To gain access to this information, Autotrader attended an event sponsored by the vehicle’s manufacturer.

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  1. It’s amazing to me how the GM trucks still lack way behind Ford and now RAM concerning the interiors.  It was way back in 2004 when Ford had the Lariat and King Ranch, at that time the GM trucks looked so 90’s with their interiors and they still didn’t catch up….very sad.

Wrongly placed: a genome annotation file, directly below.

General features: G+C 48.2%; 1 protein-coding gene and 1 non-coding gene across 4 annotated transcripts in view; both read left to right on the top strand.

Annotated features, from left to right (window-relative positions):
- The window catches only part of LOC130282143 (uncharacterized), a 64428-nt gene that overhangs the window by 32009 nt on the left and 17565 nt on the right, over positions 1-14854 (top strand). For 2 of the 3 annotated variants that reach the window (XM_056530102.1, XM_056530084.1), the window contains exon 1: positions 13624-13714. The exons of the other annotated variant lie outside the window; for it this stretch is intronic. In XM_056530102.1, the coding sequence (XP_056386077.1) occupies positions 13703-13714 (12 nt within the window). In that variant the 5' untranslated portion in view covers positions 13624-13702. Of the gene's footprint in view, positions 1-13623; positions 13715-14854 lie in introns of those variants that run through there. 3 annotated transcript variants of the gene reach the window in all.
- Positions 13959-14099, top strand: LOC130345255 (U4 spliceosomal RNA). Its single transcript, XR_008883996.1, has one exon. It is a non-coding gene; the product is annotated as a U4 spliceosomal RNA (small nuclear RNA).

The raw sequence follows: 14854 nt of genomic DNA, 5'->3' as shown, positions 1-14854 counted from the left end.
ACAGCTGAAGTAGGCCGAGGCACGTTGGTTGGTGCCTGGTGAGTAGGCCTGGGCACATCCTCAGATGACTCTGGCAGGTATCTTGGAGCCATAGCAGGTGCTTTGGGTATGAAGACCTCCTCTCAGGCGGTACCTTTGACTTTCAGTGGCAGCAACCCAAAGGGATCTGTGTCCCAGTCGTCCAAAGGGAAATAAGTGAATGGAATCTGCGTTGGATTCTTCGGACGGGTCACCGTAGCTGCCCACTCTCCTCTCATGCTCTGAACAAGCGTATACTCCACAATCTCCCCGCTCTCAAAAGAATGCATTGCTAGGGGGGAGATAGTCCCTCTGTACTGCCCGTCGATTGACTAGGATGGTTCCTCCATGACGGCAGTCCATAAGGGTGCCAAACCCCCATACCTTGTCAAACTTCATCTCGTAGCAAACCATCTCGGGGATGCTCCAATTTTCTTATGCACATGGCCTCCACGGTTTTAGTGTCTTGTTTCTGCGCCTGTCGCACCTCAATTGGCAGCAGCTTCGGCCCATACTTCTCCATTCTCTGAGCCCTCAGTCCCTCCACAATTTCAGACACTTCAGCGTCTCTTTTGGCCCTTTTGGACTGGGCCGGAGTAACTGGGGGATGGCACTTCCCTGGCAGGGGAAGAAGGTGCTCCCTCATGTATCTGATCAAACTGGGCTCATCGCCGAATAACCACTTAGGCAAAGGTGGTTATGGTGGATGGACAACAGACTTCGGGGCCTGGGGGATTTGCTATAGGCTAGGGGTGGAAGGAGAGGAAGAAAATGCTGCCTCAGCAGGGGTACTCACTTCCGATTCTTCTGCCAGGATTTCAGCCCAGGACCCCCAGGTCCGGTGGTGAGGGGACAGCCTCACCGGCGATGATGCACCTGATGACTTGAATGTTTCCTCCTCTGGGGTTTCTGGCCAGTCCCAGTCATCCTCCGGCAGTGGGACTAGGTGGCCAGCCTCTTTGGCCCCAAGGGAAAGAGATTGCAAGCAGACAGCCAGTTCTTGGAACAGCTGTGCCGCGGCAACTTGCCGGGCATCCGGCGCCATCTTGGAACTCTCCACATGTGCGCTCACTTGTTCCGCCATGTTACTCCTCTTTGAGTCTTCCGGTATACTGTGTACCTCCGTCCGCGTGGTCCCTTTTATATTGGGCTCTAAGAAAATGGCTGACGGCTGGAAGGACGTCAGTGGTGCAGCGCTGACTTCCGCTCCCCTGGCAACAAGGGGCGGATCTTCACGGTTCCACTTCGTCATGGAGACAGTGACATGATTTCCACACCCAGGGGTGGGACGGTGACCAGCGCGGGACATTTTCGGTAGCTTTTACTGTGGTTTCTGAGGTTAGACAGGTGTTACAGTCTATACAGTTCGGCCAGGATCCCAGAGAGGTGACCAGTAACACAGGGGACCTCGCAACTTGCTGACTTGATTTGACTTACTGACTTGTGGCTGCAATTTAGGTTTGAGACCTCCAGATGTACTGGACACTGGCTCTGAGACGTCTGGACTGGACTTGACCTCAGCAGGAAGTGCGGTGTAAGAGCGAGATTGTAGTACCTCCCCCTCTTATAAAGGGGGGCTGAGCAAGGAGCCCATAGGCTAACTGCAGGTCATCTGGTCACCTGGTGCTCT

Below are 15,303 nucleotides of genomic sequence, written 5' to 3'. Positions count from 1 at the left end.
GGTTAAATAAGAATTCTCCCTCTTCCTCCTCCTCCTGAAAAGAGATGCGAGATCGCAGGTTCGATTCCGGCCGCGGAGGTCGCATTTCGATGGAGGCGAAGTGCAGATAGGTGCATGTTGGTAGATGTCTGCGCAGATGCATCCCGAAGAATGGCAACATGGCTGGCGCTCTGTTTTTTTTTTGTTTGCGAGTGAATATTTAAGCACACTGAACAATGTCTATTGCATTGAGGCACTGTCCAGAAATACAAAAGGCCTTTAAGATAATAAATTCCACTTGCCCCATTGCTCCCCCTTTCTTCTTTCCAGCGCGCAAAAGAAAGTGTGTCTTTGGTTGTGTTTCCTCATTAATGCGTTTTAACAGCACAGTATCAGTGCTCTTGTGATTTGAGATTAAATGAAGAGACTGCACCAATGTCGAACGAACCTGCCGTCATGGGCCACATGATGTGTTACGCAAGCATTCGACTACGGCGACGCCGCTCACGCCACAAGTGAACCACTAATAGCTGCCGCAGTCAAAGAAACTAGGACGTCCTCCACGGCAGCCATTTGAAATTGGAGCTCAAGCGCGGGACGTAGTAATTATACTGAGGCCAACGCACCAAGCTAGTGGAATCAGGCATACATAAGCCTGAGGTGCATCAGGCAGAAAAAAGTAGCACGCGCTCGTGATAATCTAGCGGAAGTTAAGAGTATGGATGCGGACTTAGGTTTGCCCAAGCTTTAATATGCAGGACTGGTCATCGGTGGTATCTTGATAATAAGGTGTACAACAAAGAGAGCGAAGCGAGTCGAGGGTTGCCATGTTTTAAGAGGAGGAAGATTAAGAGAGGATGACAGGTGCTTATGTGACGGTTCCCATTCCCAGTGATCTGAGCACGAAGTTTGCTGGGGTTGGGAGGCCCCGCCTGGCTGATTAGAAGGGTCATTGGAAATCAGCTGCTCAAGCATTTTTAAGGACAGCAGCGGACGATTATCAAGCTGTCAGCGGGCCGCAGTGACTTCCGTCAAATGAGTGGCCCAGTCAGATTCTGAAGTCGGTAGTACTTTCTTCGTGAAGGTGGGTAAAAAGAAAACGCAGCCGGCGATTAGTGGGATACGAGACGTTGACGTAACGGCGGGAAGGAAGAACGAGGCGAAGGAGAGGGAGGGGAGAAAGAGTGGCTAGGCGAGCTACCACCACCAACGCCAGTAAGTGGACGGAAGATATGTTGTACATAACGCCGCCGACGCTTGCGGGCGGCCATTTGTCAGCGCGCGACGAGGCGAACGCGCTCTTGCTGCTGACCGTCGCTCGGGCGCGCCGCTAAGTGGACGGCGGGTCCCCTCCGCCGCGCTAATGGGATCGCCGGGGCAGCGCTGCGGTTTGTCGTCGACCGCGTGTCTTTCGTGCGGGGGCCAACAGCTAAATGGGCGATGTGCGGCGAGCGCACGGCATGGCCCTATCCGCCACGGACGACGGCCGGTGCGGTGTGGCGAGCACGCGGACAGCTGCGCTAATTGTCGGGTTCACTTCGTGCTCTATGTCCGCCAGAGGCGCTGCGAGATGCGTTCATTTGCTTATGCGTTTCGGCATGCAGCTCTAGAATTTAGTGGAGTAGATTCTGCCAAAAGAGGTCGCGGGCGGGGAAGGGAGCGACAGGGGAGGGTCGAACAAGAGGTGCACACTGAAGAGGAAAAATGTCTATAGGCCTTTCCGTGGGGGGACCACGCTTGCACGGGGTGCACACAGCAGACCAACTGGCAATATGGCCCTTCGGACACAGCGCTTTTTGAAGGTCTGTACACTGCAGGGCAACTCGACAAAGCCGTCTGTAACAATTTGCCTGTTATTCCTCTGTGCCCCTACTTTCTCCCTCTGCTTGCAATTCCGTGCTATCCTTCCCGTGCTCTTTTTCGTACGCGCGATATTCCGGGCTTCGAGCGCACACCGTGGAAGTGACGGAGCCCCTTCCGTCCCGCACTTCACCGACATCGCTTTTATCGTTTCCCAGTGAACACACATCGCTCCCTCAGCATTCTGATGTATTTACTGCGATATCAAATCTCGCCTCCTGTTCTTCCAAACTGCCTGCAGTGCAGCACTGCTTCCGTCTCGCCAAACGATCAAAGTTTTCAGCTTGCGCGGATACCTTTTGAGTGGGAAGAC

2. As someone with bias towards Silverado, my perspective says Chevy should have a backup facelift ready when they realize this truck shouldn’t look like a Camaro that’s been sucker puched in the grille, with a stressed jaw, fenders. A few other points is too small gas tank, noisest cab, cheap interior trim, a column shifter, weak console design, let me sit in it longer and I’ll tell you how really feel. It’s only a really good truck with mediocre looks. Not class leading. Not technically ready. Just good enough to retain its current following, maybe loose a few to Ram, and not enough to make me upgrade. On the plus side is the underside, frame, hinged panels, old school hi-tech propulsion, bed design; will help with brand retention. When Chevy does the front clip redesign, they should think of the coolest, baddest belt buckle, with the flair of a ’67 C10. If I ever need a Camaro truck, I’ll find an ’87 Camino.